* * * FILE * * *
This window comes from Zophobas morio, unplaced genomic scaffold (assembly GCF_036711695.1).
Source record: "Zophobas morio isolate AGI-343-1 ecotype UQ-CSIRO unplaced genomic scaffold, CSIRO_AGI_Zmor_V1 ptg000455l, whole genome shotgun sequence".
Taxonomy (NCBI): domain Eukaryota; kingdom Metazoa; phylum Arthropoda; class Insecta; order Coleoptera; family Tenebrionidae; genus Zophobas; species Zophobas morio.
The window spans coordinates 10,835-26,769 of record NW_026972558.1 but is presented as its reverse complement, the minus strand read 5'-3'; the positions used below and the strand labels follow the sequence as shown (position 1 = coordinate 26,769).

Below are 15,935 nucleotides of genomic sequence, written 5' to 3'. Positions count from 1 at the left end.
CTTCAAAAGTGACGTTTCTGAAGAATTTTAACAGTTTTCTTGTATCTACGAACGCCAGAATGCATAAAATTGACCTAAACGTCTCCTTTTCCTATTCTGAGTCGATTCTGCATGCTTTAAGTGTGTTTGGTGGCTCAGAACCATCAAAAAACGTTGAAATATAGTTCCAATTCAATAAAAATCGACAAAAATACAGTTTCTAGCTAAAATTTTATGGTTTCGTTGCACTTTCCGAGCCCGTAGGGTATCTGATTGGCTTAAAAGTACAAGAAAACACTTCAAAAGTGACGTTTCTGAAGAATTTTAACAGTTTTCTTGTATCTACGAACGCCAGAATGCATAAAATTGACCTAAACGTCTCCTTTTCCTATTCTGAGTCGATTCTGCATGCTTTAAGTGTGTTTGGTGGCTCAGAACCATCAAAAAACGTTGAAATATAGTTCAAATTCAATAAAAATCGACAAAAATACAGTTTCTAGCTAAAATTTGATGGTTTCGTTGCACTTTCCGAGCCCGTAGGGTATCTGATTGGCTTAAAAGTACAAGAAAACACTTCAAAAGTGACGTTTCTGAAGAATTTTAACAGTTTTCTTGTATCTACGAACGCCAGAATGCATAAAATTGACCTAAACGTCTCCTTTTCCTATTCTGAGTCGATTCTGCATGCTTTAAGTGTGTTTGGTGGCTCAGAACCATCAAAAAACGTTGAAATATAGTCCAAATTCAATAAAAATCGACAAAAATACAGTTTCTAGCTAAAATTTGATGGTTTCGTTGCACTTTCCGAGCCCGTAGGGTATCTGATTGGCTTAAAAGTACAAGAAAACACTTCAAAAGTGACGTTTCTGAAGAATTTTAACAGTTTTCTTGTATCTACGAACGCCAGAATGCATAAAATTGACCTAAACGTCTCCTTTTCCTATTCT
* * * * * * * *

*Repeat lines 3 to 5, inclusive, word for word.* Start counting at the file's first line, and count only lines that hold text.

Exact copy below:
Taxonomy (NCBI): domain Eukaryota; kingdom Metazoa; phylum Arthropoda; class Insecta; order Coleoptera; family Tenebrionidae; genus Zophobas; species Zophobas morio.
The window spans coordinates 10,835-26,769 of record NW_026972558.1 but is presented as its reverse complement, the minus strand read 5'-3'; the positions used below and the strand labels follow the sequence as shown (position 1 = coordinate 26,769).

Below are 15,935 nucleotides of genomic sequence, written 5' to 3'. Positions count from 1 at the left end.